According to experts, investment has shifted from processing to high-tech services.

Several other indicators have also done well. Exports have topped US$35 billion, up 10.4%, and nearly 33,000 new businesses have been licensed, up 47%.

Prof Nguyen Trong Hoai of the HCMC University of Economics thinks all areas of the economy are almost back to normal.

"The city has now recovered almost completely."

City Party Committee secretary Nguyen Van Nen says the economy "has recovered quickly and relatively comprehensively."

City People’s Council Chairwoman Nguyen Thi Le says the recovery has come "earlier than expected."

Weak pillars

But there are still some weaknesses.

In the manufacturing sector, some industries such as footwear, and garments and textiles continue to struggle.

The Handicraft and Wood Industry Association of HCMC says the shortage of orders and reduction in workers’ working hours persist.

Its chairman, Nguyen Quoc Khanh, says only foreign-owned firms have orders again while others are working at only 40-60% of capacity.

"The outsourcing production model makes businesses completely dependent on the health of international brands."

Pham Quang Anh, founder and CEO of Dony Garment Company, says since July the textile and garment industry has been struggling with a decline in orders, as is his company, which is trying to find new markets and orders.

Employees are back at Dony Garment Company in Tan Binh District, HCMC, after the lifting of social distancing orders. Photo by VnExpress/Quynh Tran

Prof Hoai points out that 90% of industrial parks in the city have returned to normal production though some industries such as textiles, footwear and furniture have not fully recovered.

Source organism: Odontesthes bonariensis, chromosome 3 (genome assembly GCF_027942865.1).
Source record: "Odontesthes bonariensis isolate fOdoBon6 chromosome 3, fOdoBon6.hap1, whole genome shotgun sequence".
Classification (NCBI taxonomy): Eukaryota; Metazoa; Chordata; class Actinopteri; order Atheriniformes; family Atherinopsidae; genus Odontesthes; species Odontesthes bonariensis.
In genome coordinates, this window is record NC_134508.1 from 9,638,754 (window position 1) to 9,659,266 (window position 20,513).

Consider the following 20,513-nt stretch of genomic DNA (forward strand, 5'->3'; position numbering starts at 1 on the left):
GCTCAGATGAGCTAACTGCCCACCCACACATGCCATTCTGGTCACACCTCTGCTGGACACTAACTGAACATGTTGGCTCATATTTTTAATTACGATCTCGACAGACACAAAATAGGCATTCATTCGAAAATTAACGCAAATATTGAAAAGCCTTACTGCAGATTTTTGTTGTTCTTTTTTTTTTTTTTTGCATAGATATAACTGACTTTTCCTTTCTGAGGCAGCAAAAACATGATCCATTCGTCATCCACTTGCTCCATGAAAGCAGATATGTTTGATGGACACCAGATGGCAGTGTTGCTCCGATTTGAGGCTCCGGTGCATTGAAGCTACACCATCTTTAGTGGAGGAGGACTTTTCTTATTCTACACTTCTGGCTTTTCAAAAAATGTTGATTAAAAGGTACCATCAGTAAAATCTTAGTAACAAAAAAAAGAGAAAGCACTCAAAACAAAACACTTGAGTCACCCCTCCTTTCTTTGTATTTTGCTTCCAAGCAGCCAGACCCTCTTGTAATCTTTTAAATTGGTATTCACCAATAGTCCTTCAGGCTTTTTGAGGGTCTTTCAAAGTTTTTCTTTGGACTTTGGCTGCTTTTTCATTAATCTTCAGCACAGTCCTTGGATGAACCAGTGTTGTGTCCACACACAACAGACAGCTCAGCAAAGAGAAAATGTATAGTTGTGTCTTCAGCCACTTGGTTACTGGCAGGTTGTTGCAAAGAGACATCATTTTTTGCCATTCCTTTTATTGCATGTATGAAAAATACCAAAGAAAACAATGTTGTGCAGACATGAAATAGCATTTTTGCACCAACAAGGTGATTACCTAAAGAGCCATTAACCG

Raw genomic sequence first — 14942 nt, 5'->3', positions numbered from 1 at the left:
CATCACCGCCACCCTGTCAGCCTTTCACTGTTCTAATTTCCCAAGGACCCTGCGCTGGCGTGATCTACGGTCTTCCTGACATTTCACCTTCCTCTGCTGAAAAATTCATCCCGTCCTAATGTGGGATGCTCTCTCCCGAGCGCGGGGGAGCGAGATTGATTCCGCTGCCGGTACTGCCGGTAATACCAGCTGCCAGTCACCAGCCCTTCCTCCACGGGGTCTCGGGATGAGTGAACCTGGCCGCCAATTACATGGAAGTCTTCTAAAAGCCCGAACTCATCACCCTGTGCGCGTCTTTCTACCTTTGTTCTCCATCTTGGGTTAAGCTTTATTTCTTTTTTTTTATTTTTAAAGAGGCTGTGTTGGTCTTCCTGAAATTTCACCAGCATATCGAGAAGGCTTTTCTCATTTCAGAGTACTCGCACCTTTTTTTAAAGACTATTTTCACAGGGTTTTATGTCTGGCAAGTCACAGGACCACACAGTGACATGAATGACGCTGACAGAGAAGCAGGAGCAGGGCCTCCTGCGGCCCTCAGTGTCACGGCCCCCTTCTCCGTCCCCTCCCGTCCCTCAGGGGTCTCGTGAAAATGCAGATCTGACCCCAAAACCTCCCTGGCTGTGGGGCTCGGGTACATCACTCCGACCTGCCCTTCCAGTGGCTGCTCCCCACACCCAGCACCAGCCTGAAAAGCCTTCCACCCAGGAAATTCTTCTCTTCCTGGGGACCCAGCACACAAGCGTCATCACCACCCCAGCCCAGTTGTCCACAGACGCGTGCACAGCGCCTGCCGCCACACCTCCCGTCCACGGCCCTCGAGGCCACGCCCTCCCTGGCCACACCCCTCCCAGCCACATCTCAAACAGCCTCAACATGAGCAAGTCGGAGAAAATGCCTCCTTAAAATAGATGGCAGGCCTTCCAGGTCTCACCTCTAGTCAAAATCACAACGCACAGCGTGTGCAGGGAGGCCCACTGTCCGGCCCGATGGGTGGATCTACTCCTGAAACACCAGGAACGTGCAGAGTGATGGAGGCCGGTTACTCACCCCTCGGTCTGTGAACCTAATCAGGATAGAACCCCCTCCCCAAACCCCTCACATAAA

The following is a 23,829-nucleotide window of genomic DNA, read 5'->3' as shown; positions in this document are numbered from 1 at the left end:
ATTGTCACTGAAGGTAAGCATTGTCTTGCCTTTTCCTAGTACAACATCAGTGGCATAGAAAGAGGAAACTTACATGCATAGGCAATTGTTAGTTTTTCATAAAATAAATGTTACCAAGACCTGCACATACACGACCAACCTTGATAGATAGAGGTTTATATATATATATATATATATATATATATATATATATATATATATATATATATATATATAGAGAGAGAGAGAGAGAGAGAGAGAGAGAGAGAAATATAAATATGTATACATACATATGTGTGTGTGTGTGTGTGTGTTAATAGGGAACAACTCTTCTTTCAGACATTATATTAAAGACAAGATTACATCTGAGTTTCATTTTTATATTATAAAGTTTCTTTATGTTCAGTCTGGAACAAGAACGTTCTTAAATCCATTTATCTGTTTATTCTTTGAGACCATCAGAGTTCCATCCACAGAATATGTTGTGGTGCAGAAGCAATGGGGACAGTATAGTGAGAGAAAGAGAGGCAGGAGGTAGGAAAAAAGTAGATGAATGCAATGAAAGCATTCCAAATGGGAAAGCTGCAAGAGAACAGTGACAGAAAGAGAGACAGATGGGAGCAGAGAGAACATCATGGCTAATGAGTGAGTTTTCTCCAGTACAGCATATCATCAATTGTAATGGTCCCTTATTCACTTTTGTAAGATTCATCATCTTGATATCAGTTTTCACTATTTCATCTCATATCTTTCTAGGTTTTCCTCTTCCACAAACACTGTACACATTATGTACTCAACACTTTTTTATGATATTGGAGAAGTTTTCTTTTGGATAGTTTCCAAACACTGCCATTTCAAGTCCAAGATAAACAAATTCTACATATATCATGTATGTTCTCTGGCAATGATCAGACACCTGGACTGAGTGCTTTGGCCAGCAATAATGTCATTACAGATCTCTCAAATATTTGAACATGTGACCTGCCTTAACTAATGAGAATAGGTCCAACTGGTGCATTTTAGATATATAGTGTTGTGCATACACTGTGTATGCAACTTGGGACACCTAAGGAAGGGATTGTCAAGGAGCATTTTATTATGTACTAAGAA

Due to the impacts of the global economic situation, the services and tourism sectors, though reviving, are nowhere near their pre-pandemic levels yet.

Ngo Minh Duc, a member of the National Tourism Advisory Council and chairman of HG Holdings - owner of Gotadi BTM travel platform - says the small number of shoeshine boys and cyclos yet shows not many foreign visitors are coming to the city.

Tourism is suffering due to the weakening of the world economy partly caused by high inflation and the conflict in Ukraine.

Markets that used to send a large number of visitors have their own difficulties.

For instance, Chinese tourists are not back.

In Europe, the energy crisis has caused people to tighten their purse strings and put off discretionary spending like travel.

Another bottleneck to recovery is the slowdown in public spending. According to estimates by the city people’s committee, spending in the year to date has been only 26% of the outlay for the full year, which is below the national average.

Hoai says lower level officials need to be more proactive, and more mechanisms are needed to ensure flexibility and creativity for the city to address infrastructure bottlenecks.

Bumpy road ahead